Having got 6.5x55 religion (but admittedly little experience of it as yet) I was shamelessly proselytising its wonders the other day with a fellow 'deer manager.' He commented seriously that he would never use anything less than a .270 for reds in Scotland, and preferred it for fallow in England. 'Anything less' suggests that all manner of ordinance might be on the cards for him. In the friendliest of ways, we had to agree to disagree. Interestingly, he was a man of long experience, and no small understanding.
Our excellent American cousins are really into magnums, but I found this wonderful dose of common sense on a US forum, and thought it might be well framed and put on the wall of every stalker.
On the whole, we don't suffer from magnumitis here in the UK., but the following excellent posting bears reading.This is brilliant argument, leading to an unassailable position. My thanks to the author, whom I can't identify, but here freely acknowledge.
I’ve done some more thinking on this. First off, a 6.5x55 will always loose to a 270. But a 270 will always loose to a 300 Win mag, and a 300 Win mag will always loose to the next larger one up the chain, all the way to a 50 BMG, which looses to a 20 mm, which looses to a 30 mm, etc., etc.,…,which looses to a nuclear weapon.
So what’s the point? The point is that while a larger round always “wins” at some point we all find the round that’s right for the task at hand and is right for us. And the law of diminishing returns will kick in at some point. I don’t need or want a 30-378 Weatherby Mag. for hunting whitetails at close range in the woods. So at some point we have enough power without subjecting ourselves to undue recoil. I’m just suggesting that to that end the 6.5x55 Swedeheart deserves a second, third, and fourth look. And when you look at it very closely, I think it can “dance with a 270” as I once heard Mr. Atkinson say regarding the .257 Roberts.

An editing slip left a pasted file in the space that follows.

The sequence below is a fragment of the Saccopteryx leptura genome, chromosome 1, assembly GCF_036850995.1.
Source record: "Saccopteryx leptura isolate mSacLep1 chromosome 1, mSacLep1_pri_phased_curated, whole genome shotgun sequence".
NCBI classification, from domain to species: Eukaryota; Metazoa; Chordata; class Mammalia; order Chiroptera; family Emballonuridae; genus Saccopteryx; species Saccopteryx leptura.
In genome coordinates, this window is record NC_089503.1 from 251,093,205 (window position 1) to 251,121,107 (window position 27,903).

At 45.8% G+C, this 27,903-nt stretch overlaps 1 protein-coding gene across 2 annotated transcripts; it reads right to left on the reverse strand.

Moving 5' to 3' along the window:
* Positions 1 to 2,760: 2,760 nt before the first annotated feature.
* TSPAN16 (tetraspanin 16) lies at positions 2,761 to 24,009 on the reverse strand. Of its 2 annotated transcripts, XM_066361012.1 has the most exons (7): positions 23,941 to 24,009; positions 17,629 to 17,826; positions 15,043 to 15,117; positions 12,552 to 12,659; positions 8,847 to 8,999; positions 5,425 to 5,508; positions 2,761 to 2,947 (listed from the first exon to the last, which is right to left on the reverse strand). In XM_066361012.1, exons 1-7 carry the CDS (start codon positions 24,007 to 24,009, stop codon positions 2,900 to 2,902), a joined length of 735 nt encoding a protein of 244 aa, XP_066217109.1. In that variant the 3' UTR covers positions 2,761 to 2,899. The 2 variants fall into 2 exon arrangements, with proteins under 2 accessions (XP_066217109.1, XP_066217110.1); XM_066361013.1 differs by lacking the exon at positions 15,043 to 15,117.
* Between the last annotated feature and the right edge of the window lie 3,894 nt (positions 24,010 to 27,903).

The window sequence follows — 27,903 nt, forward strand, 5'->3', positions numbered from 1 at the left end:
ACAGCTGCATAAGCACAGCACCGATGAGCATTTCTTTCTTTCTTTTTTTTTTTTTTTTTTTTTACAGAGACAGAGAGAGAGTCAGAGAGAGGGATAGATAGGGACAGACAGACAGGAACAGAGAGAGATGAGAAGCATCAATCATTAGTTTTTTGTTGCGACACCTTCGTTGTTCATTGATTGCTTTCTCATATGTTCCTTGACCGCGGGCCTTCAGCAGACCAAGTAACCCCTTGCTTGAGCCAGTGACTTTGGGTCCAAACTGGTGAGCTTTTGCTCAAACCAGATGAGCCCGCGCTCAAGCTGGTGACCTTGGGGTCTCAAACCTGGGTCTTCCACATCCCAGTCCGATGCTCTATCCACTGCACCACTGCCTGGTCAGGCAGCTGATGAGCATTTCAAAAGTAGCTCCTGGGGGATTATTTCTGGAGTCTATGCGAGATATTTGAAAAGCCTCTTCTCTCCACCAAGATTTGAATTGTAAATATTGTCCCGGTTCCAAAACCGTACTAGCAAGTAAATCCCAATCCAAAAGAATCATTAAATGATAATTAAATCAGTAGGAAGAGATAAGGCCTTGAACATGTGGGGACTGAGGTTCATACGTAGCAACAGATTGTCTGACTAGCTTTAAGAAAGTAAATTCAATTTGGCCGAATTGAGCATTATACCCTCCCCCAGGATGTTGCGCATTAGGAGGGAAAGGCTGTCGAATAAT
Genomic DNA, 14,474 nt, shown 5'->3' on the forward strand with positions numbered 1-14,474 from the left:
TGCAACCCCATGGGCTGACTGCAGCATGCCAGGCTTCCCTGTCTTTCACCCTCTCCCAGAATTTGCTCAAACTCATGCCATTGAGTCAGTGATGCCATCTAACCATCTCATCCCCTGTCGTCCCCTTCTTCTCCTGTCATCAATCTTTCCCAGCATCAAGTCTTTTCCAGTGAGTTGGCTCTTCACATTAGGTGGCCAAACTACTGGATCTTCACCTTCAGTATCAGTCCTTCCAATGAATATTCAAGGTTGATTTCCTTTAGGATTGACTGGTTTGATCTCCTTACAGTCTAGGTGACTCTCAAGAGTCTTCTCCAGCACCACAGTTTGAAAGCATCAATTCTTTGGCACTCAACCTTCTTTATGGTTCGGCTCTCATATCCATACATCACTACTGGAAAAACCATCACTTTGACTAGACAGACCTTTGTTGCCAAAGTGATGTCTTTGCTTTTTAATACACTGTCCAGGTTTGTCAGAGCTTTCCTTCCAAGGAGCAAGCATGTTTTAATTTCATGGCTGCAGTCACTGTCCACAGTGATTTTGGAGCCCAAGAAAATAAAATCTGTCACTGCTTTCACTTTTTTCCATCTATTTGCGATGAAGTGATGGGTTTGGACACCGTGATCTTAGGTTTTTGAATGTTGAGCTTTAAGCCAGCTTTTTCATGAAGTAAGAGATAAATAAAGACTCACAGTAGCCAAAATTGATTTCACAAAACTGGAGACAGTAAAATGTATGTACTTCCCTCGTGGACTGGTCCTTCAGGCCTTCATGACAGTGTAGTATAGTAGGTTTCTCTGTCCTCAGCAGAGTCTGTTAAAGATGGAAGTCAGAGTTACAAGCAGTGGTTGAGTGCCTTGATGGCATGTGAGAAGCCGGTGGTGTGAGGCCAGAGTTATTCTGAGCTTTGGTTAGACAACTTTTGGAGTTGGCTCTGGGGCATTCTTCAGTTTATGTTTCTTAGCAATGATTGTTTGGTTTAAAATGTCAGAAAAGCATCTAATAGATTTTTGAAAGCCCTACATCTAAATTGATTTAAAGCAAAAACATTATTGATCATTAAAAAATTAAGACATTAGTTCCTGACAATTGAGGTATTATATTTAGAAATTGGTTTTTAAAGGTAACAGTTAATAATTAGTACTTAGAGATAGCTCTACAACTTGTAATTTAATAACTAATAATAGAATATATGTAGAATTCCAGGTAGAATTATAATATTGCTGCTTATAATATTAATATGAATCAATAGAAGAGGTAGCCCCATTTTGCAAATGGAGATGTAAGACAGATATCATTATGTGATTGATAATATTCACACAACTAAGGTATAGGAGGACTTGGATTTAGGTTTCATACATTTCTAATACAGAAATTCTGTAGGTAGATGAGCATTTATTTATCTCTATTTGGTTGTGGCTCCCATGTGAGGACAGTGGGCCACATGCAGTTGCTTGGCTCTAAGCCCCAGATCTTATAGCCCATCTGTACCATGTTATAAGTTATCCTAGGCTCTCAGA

The energy and velocity of a 6.5x55 140 gr. bullet is approximately that of a 270 with a 140 gr. bullet…100 yards away. So leaving the trajectory issue alone for a minute a 270 buys you an extra 100 yards, so to speak. So, I contend that if something is appropriate to shoot with a 270 at 300 yards, it’s appropriate to shoot with a 6.5x55 at 200 yards. And if people think a 270 has a useful range of 500 yards, then the 6.5 has a useful range of 400 yards, though even that is perhaps further than we should be shooting at game. And by the way, the 6.5 “catches up” to the 270 at around 400 to 500 yards. Therefore, following this line of thinking, the only thing a 270 can do that a 6.5 can’t, is obtain the energy it obtains within a 100 yards. There, we have it! A 270 is only useful within 100 yards! (That’s a joke fellas, a joke.)
But, are there any animals that we would shoot within 100 yards with a 270 that we wouldn’t with a 6.5? Maybe. Black bear, moose, and elk come to mind. But I think a 6.5 would work on them too, it’s just not optimal for that task. But neither is a 270; it works, certainly, but that doesn’t make it “optimal”.